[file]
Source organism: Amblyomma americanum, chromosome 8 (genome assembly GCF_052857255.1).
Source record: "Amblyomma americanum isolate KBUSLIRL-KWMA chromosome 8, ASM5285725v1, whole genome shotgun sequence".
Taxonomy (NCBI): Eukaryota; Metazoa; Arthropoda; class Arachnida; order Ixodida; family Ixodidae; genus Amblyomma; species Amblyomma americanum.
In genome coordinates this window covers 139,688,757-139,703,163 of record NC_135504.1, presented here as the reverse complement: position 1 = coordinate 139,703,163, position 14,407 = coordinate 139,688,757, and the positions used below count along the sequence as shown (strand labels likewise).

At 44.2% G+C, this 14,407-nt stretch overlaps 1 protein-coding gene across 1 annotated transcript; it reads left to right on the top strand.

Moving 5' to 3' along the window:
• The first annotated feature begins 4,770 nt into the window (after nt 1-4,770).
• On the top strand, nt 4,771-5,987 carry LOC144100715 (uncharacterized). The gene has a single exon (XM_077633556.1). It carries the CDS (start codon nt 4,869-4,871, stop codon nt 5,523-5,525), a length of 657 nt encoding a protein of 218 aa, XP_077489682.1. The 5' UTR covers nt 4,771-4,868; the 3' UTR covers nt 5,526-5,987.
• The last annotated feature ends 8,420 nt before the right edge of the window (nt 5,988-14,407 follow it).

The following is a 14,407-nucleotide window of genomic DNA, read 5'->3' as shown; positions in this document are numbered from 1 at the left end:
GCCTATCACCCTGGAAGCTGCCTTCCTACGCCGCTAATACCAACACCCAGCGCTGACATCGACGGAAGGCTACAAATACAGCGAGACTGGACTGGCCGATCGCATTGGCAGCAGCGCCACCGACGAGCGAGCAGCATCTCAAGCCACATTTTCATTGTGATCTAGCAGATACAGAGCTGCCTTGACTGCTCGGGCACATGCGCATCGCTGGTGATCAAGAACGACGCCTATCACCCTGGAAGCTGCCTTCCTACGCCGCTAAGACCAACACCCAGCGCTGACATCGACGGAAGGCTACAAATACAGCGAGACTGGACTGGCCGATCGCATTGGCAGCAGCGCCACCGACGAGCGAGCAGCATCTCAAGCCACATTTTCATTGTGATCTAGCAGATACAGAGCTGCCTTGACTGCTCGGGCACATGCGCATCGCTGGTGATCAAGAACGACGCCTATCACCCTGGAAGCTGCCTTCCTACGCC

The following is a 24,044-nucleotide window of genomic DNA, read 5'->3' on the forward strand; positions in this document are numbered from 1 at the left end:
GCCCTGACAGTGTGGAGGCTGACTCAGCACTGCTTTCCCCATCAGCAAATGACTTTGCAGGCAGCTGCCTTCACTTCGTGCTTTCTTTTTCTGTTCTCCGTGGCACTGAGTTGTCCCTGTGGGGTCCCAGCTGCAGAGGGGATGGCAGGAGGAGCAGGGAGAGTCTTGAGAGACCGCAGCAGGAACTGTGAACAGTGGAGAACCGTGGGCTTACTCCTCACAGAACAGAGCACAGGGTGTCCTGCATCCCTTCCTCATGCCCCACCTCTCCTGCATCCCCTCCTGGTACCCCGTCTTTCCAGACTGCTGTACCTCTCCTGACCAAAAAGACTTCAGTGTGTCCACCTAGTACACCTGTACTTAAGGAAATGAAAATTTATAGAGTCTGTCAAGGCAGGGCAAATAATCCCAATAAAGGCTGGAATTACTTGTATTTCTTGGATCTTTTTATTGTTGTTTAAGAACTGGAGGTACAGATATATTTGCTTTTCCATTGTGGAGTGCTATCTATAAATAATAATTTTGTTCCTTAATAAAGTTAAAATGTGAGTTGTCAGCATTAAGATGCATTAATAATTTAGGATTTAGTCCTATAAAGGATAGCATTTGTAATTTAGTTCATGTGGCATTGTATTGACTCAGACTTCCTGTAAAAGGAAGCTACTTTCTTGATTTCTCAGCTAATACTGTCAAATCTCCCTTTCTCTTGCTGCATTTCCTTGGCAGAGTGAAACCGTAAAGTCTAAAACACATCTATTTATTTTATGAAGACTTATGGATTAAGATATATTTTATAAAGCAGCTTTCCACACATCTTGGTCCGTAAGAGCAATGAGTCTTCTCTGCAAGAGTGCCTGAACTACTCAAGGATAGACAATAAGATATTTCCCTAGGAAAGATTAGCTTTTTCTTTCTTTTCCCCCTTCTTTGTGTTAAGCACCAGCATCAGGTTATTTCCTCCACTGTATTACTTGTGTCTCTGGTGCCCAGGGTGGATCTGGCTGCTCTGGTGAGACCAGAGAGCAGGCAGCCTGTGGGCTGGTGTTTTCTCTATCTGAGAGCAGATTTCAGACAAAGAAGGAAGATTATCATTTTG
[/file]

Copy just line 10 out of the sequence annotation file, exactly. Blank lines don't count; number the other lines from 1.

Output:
The following is a 14,407-nucleotide window of genomic DNA, read 5'->3' as shown; positions in this document are numbered from 1 at the left end: